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French immersion

Tribune file photo

The board has set Nov. 30 as the deadline for public input.

Victory school immersion parents eye opting out

By Doug Hallett
Guelph Tribune

Many parents of French immersion students at Victory school say they’d consider switching their children into the regular English track, rather than go along with school board proposals for dealing with enrolment pressures at the school.
Victory, a dual-track school for junior kindergarten to Grade 6 students, is caught up in a boundary review for the rebuilt King George school, which opened this fall. The review is determining what King George’s boundaries will be in September 2014, when it becomes a JK-8 French immersion centre.
The preferred scenario of staff at the Upper Grand District School Board would see all of Victory’s Grade 4 to 6 French immersion students moved to King George in 2014. An alternative scenario from board staff would shrink Victory’s French immersion attendance area for all of its junior kindergarten to Grade 6 French immersion students, with all FI students north of Division Street sent to King George. Victory’s boundary for students in the regular English track wouldn’t change under these scenarios from board staff.
A survey of Victory parents indicates many would consider switching their children from FI to the regular English track, said Aaron Blair, a French immersion parent at Victory.
“The community values a neighbourhood school strongly enough that they’d consider sending kids to English so they can stay in their community,” he said in an interview.
Parents have a number of concerns about the board’s proposals for their school, said Blair, one of two French immersion parents from Victory who spoke as delegations at a recent board meeting.
These include logistical concerns about how to deal with having young children from the same family at two different schools, he said.
As well, “not everybody succeeds at French immersion,” and the board’s proposals could complicate moving children out of French immersion to the English program for parents in the Victory school community, he said.
There is also some concern that if Victory has only FI students up to Grade 3 it could be seen as a “baby school,” he told the Trib. “What does that mean for program effectiveness, as well as the environment for the remaining kids who lose out on interacting with some of their peers?” he asked.
The presentations made by Blair and Martina White, who are part of the same group of Victory parents formed to respond to the board proposals for their school, have been posted by the board at www.ugdsb.on.ca/kgbr – the site for the King George boundary review.
Out of 50 Victory parents who recently met at the school, the majority supported a proposal to turn Victory into a JK-5 school for both FI and English students, Blair said.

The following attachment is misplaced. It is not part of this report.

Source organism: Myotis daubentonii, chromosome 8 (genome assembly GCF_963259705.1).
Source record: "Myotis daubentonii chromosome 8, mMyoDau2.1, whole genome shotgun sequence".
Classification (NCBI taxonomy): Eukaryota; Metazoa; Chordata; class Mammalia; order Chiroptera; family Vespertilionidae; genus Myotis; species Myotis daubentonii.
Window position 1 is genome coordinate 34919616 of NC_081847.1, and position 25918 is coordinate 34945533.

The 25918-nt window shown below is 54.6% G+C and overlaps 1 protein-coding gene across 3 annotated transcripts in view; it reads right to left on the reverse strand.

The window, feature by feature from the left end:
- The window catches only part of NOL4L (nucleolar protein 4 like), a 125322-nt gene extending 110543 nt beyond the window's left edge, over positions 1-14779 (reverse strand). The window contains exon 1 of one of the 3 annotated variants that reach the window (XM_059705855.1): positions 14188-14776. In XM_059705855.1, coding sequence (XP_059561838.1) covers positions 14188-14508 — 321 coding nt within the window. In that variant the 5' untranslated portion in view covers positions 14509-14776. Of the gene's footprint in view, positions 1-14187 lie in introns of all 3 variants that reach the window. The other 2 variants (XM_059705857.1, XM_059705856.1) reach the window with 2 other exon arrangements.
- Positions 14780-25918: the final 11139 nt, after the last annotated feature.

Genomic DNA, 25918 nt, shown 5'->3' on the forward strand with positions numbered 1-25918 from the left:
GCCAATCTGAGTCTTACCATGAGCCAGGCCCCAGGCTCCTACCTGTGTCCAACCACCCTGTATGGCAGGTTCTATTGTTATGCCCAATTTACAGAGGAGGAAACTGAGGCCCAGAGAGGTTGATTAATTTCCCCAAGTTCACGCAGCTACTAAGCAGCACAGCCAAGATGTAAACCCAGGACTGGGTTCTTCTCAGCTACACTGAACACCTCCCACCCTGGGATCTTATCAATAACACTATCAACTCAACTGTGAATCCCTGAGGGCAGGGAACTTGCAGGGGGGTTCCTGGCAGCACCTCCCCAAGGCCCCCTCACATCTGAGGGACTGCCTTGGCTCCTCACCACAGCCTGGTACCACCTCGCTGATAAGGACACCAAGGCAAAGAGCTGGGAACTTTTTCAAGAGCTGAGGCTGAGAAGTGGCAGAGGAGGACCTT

This proposal would see Grade 6 students in the regular English track at Victory transferred to Willow Road school, while Grade 6 FI students would go to King George instead of Victory. Parents also want the board to look at renovation options for Victory that might let it return later to being a JK-6 school.
“Parents feel so strongly about this that in a recent survey of 61 households, 49 have confirmed that they will strongly consider transferring their children to English,” his presentation states.
“This amounts to 94 children, current and future,” it says. This would “significantly” reduce the number of children who’d go to King George instead of Victory, it says, and as a result the board’s “current objective of populating King George may be in jeopardy.”
Blair acknowledged that the whole of Victory school can’t be said to stand behind the proposal to make it a dual-track JK-5 school.
“We did have some English representation” at a parents’ meeting late last month, but not enough “to say this is what the whole school wants,” he said.
“Our next step is to get internal engagement from the English parents and see if they support this as well,” he said.
Victory, an old school next to Exhibition Park, now has 200 FI students and 84 students in the regular English track. As things stand, Victory would be about 100 students over its capacity of 294 when full-day kindergarten starts there in September 2014, says a board staff report released last month.
The board has set Nov. 30 as the deadline for public input on King George’s boundaries for 2014. It plans to make public a final boundary report on Dec. 7, which is to go to the board’s business operations committee on Dec. 11 and then to the board for final approval on Dec. 18.
Blair said Victory parents want the board to extend these timelines to allow more thorough study of the issue with more parent involvement.

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